The Role of Cultural Intelligence in Expatriate Cross-cultural Adjustment: The Moderating Effects of Cultural Distance and International Experience

Astrid Ulv Thomsen

Student thesis: Master thesis

Abstract

In today’s globalized world, an increasing number of people take on international assignments in other countries, defined as expatriates. Companies that employ expatriates generally see increased prosperity and export opportunities. Furthermore, a diverse team of employees can be a competitive advantage for companies as it can increase creativity and bring in new perspectives. In fact, team diversity has been shown to increase desirable outcomes such as higher job performance (Watson et al., 1998). In order for companies to enjoy these benefits, expatriates must adjust to their surroundings. Poorly adjusted expatriates generally do not perform as well. In fact, poor adjustment is one of the leading reasons companies terminate a contract early. Cross-cultural adjustment ensures fruitful intercultural exchanges, by minimizing culturally based misunderstandings and facilitating collaborations. One theoretical concept that has been linked to expatriate cross-cultural adjustment is Cultural Intelligence. Cultural Intelligence is a person’s higher order cognitive processes, cultural knowledge, motivation and appropriate behavior relative to the culture they find themselves in. Different organizational and individual factors might influence the effect of Cultural Intelligence, impacting how management best can facilitate adjustment and work performance. This thesis explores the role of Cultural Intelligence in expatriate cross-cultural adjustment with the moderating effects of cultural distance and international experience. Primary qualitative data has been collected from 94 expatriates from various countries and analyzed via multivariate regression analysis. The analysis revealed that different facets of Cultural Intelligence affects the three kinds of adjustment differently. Furthermore, the relationship between Cultural Intelligence and crosscultural adjustment is positively moderated by cultural distance and international experience. Finally, financial incentive positively affects cognitive Cultural Intelligence. Implications for management is to take a contingency approach to expatriates, screening for Cultural Intelligence in situations where an expatriate has high cultural distance and more international experience. Managers can also engage in supporting activities that strengthen Cultural Intelligence in order to help their expatriates adjust better.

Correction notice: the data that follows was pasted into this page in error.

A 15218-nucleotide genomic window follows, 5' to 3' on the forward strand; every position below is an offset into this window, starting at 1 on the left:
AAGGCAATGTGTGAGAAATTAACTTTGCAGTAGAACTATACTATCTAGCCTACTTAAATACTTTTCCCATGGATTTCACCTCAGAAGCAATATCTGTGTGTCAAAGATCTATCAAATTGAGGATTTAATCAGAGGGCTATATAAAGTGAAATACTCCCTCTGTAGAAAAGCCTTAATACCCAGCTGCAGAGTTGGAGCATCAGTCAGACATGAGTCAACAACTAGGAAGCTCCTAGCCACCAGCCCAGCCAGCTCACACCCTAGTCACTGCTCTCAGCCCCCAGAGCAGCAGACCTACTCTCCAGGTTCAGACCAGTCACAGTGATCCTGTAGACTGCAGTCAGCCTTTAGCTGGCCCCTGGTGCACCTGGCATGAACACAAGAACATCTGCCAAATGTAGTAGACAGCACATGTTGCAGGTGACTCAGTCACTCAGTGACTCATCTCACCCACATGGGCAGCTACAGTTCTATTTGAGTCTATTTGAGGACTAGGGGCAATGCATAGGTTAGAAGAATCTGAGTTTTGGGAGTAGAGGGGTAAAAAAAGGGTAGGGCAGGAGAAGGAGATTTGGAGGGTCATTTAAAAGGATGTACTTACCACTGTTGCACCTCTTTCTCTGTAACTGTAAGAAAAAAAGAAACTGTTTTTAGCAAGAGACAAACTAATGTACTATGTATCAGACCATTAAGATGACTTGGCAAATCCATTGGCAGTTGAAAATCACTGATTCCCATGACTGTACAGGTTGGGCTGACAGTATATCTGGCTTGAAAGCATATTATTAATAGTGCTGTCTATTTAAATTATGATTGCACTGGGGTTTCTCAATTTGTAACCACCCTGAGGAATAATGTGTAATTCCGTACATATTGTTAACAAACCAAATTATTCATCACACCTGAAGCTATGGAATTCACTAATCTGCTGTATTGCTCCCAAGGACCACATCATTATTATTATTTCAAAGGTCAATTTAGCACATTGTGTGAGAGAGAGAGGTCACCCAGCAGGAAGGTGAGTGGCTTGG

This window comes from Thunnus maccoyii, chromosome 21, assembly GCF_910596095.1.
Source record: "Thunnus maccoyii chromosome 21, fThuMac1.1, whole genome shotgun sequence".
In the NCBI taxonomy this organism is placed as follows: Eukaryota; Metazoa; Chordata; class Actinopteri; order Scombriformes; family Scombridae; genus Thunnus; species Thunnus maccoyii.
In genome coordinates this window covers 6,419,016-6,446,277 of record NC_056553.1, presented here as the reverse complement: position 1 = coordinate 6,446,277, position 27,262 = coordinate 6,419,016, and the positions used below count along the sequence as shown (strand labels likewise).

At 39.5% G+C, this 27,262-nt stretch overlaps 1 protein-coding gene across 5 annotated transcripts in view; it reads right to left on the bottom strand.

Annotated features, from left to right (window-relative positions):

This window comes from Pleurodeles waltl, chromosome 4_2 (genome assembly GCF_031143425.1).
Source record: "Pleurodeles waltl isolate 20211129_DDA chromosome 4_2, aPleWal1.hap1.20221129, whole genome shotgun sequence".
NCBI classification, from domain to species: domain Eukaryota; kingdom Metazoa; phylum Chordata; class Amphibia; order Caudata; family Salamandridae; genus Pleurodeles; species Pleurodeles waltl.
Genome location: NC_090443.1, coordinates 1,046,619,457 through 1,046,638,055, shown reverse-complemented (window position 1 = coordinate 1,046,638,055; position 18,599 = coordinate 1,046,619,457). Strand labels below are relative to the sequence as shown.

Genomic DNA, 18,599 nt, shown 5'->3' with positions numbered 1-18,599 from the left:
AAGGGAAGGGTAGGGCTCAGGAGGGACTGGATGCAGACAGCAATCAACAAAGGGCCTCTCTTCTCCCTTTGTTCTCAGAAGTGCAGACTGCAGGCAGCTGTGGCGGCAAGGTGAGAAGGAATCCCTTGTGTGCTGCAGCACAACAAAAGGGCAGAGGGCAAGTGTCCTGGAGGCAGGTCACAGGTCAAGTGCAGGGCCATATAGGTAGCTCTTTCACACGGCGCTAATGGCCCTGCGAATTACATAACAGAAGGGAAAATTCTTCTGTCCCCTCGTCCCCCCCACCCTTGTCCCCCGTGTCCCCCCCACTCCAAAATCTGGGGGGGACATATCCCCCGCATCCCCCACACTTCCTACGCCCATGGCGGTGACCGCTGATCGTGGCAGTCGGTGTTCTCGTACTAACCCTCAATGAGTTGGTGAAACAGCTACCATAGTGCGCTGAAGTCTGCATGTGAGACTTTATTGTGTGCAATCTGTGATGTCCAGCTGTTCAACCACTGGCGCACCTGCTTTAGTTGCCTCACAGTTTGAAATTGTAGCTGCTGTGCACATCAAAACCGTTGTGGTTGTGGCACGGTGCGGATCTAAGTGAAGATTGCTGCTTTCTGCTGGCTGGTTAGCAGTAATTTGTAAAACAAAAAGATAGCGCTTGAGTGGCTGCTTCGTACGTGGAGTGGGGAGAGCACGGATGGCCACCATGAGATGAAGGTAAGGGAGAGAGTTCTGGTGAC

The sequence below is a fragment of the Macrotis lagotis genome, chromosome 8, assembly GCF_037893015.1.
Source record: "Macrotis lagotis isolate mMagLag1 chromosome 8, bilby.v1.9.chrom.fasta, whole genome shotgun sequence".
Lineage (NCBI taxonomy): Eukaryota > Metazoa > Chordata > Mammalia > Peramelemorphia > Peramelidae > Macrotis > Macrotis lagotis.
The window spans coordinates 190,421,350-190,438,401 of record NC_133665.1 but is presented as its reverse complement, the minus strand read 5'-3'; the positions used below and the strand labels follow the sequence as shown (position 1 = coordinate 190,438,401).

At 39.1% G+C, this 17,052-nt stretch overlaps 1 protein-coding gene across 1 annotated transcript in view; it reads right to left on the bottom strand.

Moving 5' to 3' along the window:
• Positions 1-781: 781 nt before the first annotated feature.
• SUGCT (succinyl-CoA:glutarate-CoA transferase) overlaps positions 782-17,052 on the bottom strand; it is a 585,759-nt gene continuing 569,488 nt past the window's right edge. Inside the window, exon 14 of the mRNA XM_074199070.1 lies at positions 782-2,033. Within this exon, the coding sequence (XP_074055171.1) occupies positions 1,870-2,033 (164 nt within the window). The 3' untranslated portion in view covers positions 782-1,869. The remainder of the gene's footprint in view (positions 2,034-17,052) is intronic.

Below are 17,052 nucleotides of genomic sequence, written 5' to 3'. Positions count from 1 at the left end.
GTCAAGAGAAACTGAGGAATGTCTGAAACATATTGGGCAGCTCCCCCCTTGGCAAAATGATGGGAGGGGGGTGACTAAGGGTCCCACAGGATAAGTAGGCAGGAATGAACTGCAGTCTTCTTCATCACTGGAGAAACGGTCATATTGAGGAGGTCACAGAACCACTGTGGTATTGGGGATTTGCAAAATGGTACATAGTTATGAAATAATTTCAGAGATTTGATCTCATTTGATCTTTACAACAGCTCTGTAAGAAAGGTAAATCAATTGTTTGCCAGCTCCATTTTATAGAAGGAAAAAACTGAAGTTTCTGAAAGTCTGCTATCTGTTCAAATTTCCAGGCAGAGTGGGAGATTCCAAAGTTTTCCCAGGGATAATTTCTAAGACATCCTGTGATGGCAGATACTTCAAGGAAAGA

Educations, (Graduate Programme) Final ThesisMSc in International Business, (Graduate Programme) Final Thesis
LanguageEnglish
Publication date2021
Number of pages83
SupervisorsAd de Jong